CHICAGO (WLS) -- Bells tolled Monday afternoon for the victims of killed at Northern Illinois University on Valentine's Day 2008, when a member of campus gunned down five people and injured 17 more.
Ten years later, horror struck a high school in Parkland, Florida, when a student murdered 17 people. Monday, a father of one of the victims, was arrested when he hung a banner from a crane in Washington, D.C., demanding new gun safety laws.
"On any measure, we are not nearly doing enough to act like we actually don't want Americans to get shot," said U.S. Rep. Sean Casten.
His colleague, U.S. Rep. Robyn Kelly, echoed those concerns.
"We cannot allow ourselves to become desensitized to this kind of violence," said Kelly. "It doesn't have to be this way."
And three years ago Tuesday, workplace violence led to the death of five people, plus the shooter, at the Henry Pratt installation in Aurora.
"We recognize there's a real industry and there is a real group who profit off of this pain and tragedy," said Greg Jackson, executive director of the Community Access Justice Fund.
The anniversaries have been arriving in their grimness as lawmakers and gun control advocates gathered Monday via Zoom, due to the pandemic, to back federal legislation to combat interstate gun sales.
"This epidemic of gun violence is a uniquely American challenge... We do not see this in any other industrialized country," said Arne Duncan of Chicago Cred. "We know what works. This is not putting a man on the moon."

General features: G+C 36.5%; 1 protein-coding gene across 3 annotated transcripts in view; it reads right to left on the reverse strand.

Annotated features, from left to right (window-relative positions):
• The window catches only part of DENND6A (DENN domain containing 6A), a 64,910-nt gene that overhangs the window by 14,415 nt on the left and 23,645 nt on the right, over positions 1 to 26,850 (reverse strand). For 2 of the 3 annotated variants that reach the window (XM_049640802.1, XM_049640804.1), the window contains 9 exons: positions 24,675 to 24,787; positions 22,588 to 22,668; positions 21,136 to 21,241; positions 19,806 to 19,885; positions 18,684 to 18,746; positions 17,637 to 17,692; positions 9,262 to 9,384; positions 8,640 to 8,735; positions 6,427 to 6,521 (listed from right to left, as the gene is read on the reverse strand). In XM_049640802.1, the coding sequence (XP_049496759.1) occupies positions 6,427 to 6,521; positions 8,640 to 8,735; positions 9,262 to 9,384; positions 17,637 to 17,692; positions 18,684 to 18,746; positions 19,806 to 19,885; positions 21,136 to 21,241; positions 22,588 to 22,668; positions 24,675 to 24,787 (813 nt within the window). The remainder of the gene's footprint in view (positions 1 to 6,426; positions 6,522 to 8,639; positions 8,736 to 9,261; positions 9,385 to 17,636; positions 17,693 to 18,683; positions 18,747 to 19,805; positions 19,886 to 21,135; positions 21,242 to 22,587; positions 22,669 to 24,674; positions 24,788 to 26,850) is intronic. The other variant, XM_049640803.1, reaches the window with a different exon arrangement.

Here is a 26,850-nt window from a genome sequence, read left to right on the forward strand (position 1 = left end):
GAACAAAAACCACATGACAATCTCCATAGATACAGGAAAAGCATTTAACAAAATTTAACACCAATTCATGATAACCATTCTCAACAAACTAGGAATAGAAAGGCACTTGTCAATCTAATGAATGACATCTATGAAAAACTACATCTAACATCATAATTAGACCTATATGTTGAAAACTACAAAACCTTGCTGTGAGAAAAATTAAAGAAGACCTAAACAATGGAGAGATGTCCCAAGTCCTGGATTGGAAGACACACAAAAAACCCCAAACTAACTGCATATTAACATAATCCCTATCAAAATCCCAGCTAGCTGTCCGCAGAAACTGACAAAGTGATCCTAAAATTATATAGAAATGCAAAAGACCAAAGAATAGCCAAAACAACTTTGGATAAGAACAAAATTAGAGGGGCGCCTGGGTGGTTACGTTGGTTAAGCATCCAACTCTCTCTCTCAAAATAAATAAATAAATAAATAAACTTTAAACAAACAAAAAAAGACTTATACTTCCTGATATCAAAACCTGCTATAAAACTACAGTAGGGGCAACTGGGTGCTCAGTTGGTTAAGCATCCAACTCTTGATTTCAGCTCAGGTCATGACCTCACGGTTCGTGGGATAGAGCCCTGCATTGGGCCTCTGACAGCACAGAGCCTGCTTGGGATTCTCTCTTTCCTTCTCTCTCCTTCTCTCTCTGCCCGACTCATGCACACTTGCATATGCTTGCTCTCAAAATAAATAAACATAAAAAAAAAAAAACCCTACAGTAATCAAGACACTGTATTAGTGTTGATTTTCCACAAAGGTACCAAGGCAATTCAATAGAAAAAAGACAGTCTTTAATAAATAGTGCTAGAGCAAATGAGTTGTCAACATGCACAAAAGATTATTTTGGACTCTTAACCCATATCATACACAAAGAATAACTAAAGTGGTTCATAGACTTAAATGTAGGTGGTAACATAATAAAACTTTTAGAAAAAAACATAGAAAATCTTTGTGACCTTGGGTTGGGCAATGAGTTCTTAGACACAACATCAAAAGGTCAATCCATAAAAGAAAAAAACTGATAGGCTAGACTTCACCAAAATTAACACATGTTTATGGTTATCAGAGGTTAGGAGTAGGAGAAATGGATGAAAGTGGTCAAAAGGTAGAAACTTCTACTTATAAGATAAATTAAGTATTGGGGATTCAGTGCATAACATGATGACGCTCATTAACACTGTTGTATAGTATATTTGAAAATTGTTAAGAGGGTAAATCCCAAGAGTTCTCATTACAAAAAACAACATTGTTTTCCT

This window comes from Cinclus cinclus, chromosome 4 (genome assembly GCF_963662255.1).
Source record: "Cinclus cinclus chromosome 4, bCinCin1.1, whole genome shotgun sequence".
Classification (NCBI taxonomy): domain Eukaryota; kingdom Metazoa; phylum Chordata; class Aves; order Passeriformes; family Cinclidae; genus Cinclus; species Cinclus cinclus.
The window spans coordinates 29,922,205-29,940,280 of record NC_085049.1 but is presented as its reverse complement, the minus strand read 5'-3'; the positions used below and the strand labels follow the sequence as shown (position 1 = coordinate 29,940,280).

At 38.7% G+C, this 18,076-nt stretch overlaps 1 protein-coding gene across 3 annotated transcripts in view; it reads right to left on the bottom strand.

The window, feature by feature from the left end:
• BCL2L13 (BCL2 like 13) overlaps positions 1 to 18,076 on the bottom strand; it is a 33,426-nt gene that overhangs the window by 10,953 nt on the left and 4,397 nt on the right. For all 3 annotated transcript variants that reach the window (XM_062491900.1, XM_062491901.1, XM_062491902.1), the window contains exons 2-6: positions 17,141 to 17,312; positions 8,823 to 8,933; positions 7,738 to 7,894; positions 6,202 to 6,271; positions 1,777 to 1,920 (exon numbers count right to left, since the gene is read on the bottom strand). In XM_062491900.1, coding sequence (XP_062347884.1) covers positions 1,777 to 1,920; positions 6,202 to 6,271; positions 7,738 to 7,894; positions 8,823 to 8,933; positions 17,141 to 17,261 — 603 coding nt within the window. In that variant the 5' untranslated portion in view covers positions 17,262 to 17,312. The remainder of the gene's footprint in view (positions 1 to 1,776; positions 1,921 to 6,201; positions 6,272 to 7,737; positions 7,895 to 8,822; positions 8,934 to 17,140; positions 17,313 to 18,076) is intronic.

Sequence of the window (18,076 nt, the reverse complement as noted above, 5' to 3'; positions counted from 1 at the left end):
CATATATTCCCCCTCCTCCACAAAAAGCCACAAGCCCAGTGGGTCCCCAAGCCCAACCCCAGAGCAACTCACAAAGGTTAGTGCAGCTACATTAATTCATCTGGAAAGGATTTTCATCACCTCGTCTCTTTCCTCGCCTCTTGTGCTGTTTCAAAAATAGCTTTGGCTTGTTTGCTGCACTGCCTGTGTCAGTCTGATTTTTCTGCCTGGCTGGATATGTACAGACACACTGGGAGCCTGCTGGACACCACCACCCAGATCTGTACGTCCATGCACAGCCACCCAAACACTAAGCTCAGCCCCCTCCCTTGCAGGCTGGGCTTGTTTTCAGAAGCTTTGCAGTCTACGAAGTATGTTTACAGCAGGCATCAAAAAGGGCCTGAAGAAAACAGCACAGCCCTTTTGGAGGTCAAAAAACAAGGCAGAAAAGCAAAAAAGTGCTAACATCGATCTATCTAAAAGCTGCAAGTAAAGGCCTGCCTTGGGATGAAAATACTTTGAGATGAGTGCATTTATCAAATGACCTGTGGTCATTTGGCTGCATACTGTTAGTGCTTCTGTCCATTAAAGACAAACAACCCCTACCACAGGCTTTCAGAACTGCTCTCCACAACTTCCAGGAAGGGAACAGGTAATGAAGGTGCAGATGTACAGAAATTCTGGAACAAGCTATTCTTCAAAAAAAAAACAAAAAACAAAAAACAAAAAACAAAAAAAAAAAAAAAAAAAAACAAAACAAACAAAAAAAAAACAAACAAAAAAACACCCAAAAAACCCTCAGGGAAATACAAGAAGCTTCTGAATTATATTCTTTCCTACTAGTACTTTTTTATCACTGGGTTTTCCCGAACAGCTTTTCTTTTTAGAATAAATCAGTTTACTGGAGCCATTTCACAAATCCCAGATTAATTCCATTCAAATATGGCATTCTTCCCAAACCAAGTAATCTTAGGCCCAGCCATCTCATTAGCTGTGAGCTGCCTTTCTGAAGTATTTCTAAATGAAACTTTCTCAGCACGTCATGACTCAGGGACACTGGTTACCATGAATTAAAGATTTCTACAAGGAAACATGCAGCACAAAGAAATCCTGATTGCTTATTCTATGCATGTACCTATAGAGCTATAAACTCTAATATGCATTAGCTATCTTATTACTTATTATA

Chicago saw 3561 shooting incidents and 797 gun related homicides last year. That uptick mirrored national trends. Since Parkland four years ago, gun control advocates said 150,000 lives have been lost to gun violence nationwide.
U.S. Reps. Casten and Kelly have bills in front of Congress that would empower federal authorities to crack down. President Joe Biden noted the anniversaries in a statement Monday.
"Congress must do much more, beginning with requiring background checks on all gun sales, banning assault weapons and high-capacity magazines, and eliminating immunity for gun manufacturers," Biden said.
Illinois State Rifle Association Executive Director Richard Pearson made his own statement in response.
"There are adequate laws to police interstate gun trafficking," Pearson said. "The problem is those laws are not enforced and suspects are not fully prosecuted when they break those laws."
Arne Duncan, who formerly served as United States Secretary of Education and Chief Executive Officer of Chicago Public Schools, said legislation against gun violence is not radical.
"This is not about taking anybody's guns," Duncan said. "Just know where your gun is. Take care of your gun. And if it disappears, let some folks know. It actually breaks my heart that that somehow, this is seen as radical. That is not the case."